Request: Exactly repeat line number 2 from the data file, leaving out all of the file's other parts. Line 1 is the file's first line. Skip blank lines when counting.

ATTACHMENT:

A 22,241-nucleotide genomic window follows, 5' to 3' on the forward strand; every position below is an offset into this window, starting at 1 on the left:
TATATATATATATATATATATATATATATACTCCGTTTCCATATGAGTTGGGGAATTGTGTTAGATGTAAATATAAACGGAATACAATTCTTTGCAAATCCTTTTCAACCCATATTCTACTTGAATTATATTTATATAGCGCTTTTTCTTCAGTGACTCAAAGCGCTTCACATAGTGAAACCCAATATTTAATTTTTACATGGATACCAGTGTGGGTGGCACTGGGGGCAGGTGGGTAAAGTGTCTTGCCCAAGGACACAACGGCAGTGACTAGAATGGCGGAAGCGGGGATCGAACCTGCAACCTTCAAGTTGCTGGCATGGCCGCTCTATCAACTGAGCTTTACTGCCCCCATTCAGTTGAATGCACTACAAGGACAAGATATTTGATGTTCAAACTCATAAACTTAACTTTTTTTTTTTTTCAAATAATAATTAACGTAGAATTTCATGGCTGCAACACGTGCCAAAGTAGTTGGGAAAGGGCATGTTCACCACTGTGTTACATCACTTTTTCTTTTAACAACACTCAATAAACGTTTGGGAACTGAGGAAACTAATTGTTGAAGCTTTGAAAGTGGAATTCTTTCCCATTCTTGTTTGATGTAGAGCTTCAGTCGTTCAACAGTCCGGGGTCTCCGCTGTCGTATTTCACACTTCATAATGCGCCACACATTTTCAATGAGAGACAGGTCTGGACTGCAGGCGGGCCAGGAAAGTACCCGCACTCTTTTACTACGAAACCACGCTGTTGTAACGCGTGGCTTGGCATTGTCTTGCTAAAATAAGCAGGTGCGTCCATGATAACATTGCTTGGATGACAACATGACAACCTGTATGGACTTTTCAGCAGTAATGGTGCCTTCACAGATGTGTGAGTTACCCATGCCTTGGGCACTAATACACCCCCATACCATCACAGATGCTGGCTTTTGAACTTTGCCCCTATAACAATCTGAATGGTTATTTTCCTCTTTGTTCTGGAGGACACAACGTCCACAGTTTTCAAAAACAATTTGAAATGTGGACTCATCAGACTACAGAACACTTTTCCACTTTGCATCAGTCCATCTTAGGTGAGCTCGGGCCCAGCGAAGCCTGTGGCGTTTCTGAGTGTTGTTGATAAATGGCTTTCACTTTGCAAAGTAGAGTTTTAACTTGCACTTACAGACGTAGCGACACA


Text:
TATATATATATATATATATATATATATATACTCCGTTTCCATATGAGTTGGGGAATTGTGTTAGATGTAAATATAAACGGAATACAATTCTTTGCAAATCCTTTTCAACCCATATTCTACTTGAATTATATTTATATAGCGCTTTTTCTTCAGTGACTCAAAGCGCTTCACATAGTGAAACCCAATATTTAATTTTTACATGGATACCAGTGTGGGTGGCACTGGGGGCAGGTGGGTAAAGTGTCTTGCCCAAGGACACAACGGCAGTGACTAGAATGGCGGAAGCGGGGATCGAACCTGCAACCTTCAAGTTGCTGGCATGGCCGCTCTATCAACTGAGCTTTACTGCCCCCATTCAGTTGAATGCACTACAAGGACAAGATATTTGATGTTCAAACTCATAAACTTAACTTTTTTTTTTTTTCAAATAATAATTAACGTAGAATTTCATGGCTGCAACACGTGCCAAAGTAGTTGGGAAAGGGCATGTTCACCACTGTGTTACATCACTTTTTCTTTTAACAACACTCAATAAACGTTTGGGAACTGAGGAAACTAATTGTTGAAGCTTTGAAAGTGGAATTCTTTCCCATTCTTGTTTGATGTAGAGCTTCAGTCGTTCAACAGTCCGGGGTCTCCGCTGTCGTATTTCACACTTCATAATGCGCCACACATTTTCAATGAGAGACAGGTCTGGACTGCAGGCGGGCCAGGAAAGTACCCGCACTCTTTTACTACGAAACCACGCTGTTGTAACGCGTGGCTTGGCATTGTCTTGCTAAAATAAGCAGGTGCGTCCATGATAACATTGCTTGGATGACAACATGACAACCTGTATGGACTTTTCAGCAGTAATGGTGCCTTCACAGATGTGTGAGTTACCCATGCCTTGGGCACTAATACACCCCCATACCATCACAGATGCTGGCTTTTGAACTTTGCCCCTATAACAATCTGAATGGTTATTTTCCTCTTTGTTCTGGAGGACACAACGTCCACAGTTTTCAAAAACAATTTGAAATGTGGACTCATCAGACTACAGAACACTTTTCCACTTTGCATCAGTCCATCTTAGGTGAGCTCGGGCCCAGCGAAGCCTGTGGCGTTTCTGAGTGTTGTTGATAAATGGCTTTCACTTTGCAAAGTAGAGTTTTAACTTGCACTTACAGACGTAGCGACACA